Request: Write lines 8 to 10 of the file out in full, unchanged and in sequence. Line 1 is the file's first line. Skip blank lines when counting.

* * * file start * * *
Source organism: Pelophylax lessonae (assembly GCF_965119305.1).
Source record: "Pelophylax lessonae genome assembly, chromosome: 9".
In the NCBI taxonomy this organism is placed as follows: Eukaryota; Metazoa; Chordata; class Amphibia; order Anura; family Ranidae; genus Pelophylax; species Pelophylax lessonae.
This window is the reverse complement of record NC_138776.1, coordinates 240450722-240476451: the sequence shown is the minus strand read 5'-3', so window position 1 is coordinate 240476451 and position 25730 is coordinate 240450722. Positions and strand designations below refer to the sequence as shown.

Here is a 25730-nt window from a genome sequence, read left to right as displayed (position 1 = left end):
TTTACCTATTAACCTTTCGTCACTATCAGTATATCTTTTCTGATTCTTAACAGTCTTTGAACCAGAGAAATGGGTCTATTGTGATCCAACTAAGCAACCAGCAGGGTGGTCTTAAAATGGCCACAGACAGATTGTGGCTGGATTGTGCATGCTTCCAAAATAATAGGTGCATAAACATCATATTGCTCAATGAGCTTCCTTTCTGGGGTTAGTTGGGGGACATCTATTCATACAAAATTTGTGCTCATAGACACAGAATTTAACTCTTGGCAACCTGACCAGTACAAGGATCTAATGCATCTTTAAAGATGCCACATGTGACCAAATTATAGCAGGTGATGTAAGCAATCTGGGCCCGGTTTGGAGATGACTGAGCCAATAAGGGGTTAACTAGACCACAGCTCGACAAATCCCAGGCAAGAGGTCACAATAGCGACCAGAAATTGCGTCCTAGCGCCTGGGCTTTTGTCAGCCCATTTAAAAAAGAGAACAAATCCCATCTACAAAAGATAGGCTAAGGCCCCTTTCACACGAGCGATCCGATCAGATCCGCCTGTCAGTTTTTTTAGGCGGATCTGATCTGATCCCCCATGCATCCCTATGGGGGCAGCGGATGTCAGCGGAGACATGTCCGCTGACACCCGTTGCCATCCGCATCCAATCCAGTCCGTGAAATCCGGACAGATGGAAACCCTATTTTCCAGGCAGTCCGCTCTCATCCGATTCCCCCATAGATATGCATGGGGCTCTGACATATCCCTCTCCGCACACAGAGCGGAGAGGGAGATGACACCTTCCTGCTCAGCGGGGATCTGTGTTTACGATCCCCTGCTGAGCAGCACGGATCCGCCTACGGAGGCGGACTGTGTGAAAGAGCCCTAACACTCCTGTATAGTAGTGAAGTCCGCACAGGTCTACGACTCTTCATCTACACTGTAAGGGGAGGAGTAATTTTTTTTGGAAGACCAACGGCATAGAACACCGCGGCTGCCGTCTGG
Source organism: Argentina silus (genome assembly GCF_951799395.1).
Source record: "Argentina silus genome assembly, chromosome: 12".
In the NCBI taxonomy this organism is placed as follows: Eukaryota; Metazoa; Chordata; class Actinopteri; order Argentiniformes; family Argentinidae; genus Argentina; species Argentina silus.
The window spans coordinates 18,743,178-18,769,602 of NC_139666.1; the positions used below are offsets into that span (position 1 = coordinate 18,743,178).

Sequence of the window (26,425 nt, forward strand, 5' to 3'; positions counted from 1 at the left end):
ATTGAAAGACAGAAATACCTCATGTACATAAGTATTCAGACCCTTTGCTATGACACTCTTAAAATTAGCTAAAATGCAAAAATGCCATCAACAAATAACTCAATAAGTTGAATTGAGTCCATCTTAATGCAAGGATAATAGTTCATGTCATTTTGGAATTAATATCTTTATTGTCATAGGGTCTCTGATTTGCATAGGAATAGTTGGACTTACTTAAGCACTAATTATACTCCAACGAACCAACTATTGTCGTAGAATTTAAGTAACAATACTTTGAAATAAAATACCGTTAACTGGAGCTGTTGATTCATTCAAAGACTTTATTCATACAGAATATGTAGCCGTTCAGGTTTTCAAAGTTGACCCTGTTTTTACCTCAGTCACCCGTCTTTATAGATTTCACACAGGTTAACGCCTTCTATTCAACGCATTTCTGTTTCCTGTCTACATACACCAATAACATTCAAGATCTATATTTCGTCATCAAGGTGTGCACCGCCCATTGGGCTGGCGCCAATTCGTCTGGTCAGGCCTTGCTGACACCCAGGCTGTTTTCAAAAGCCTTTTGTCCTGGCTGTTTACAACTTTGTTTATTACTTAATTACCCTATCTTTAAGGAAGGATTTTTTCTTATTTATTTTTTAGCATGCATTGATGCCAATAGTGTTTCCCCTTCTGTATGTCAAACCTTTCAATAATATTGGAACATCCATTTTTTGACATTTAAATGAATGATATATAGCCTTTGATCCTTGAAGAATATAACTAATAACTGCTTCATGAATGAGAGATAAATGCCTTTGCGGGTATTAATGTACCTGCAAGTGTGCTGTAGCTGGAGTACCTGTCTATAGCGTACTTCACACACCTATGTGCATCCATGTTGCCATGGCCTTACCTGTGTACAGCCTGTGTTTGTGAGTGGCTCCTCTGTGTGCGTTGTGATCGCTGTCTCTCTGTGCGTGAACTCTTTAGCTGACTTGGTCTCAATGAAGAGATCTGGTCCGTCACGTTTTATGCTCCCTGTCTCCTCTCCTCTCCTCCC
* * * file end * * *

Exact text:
Source record: "Argentina silus genome assembly, chromosome: 12".
In the NCBI taxonomy this organism is placed as follows: Eukaryota; Metazoa; Chordata; class Actinopteri; order Argentiniformes; family Argentinidae; genus Argentina; species Argentina silus.
The window spans coordinates 18,743,178-18,769,602 of NC_139666.1; the positions used below are offsets into that span (position 1 = coordinate 18,743,178).